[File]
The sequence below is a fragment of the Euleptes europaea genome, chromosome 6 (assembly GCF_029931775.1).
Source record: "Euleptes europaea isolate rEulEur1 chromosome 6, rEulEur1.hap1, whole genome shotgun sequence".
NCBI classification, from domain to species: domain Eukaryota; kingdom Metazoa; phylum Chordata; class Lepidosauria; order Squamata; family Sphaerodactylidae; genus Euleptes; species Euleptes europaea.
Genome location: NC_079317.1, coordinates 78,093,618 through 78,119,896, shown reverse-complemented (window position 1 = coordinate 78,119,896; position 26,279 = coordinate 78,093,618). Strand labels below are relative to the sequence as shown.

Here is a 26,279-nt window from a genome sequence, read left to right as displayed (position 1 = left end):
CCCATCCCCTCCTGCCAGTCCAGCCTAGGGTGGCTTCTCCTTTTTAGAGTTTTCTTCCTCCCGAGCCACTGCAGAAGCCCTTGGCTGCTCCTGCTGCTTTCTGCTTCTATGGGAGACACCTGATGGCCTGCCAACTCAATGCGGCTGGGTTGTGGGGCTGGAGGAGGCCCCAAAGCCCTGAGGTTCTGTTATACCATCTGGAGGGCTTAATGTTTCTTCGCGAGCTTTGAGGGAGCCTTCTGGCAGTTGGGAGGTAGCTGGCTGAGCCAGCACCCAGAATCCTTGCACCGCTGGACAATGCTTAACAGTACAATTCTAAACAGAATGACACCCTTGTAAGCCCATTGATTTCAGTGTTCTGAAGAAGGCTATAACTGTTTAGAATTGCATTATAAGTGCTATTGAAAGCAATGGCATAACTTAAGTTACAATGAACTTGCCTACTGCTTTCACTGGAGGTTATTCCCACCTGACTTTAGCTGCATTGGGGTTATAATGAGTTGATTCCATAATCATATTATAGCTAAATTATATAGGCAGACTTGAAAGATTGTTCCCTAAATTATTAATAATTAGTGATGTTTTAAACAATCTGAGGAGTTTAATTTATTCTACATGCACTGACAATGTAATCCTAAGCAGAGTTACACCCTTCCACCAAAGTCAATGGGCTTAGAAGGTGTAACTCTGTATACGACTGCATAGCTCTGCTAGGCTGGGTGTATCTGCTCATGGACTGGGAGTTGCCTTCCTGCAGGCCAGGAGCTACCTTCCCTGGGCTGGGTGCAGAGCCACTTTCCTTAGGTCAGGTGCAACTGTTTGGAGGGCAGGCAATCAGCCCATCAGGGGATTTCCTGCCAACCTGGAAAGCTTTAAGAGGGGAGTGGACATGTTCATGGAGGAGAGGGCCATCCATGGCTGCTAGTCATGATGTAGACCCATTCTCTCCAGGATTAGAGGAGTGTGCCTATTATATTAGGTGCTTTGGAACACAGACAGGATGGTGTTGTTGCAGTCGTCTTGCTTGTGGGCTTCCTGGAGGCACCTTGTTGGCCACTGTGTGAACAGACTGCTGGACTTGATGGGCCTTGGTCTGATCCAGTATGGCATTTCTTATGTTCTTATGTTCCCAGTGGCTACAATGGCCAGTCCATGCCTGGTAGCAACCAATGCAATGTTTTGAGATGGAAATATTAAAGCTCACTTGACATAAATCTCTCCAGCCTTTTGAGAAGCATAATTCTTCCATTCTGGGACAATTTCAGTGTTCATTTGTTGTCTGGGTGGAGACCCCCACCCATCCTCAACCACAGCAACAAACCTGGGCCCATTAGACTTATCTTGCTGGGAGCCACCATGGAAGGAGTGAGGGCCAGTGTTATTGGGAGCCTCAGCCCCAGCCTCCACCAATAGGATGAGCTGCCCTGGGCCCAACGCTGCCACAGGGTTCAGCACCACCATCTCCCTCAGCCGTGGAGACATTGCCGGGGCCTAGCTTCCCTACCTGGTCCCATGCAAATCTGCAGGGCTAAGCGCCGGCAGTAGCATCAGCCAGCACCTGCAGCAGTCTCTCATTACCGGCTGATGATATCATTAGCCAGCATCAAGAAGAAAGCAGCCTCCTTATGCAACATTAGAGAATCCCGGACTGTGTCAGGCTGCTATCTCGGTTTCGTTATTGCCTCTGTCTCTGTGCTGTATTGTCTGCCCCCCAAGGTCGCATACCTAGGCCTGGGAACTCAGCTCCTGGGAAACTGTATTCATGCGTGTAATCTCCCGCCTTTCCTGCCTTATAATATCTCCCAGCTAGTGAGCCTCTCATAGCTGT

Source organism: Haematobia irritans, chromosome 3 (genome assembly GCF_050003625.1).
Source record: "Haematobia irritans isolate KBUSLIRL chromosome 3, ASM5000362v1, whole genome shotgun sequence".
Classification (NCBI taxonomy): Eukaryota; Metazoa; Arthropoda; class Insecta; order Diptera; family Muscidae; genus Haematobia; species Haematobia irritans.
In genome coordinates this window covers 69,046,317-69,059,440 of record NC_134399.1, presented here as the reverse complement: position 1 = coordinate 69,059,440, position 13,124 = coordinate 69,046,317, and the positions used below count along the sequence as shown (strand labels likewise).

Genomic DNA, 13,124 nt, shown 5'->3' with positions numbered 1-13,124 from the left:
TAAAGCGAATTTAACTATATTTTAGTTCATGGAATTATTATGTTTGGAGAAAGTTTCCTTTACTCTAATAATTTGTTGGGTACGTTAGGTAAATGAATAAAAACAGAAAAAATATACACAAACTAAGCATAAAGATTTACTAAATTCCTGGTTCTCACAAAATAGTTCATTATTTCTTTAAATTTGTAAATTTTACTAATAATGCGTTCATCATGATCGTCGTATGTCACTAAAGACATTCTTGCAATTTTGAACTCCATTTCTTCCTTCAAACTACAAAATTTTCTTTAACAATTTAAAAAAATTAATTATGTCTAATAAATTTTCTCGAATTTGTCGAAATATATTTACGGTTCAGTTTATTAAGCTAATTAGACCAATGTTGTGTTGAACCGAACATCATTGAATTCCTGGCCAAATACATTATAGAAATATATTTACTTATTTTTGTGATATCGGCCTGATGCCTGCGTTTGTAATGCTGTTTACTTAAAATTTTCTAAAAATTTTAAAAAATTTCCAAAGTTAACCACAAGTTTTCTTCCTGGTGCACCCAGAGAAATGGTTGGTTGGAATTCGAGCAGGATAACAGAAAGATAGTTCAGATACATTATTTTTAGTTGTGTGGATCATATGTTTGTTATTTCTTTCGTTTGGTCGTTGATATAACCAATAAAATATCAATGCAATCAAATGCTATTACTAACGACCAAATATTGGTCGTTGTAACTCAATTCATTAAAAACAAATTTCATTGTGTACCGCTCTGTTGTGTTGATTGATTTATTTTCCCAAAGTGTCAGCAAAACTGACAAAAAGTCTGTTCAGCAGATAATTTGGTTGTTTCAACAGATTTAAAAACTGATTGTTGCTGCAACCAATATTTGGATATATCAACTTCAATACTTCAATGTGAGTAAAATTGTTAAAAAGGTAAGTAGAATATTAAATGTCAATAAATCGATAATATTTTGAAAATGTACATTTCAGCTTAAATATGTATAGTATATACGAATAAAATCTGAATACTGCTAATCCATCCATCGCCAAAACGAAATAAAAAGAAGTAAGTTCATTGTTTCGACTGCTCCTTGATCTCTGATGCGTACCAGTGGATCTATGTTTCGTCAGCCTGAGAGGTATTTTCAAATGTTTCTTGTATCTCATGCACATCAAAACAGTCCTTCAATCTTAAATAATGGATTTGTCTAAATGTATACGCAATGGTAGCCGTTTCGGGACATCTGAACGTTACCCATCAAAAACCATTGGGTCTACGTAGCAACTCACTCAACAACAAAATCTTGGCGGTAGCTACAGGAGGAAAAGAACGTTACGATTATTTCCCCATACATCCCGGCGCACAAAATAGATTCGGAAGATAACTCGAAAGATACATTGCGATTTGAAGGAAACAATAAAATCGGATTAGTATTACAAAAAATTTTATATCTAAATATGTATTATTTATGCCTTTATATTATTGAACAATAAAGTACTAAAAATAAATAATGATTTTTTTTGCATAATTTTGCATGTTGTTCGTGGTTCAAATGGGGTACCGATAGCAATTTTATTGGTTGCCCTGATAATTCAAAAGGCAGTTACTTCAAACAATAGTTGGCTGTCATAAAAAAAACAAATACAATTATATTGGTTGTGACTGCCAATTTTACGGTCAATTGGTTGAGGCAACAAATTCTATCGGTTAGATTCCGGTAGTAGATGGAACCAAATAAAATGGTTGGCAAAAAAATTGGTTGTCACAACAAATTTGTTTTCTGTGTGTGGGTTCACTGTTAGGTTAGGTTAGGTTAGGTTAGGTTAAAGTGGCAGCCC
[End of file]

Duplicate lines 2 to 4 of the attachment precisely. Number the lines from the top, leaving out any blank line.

Source record: "Euleptes europaea isolate rEulEur1 chromosome 6, rEulEur1.hap1, whole genome shotgun sequence".
NCBI classification, from domain to species: domain Eukaryota; kingdom Metazoa; phylum Chordata; class Lepidosauria; order Squamata; family Sphaerodactylidae; genus Euleptes; species Euleptes europaea.
Genome location: NC_079317.1, coordinates 78,093,618 through 78,119,896, shown reverse-complemented (window position 1 = coordinate 78,119,896; position 26,279 = coordinate 78,093,618). Strand labels below are relative to the sequence as shown.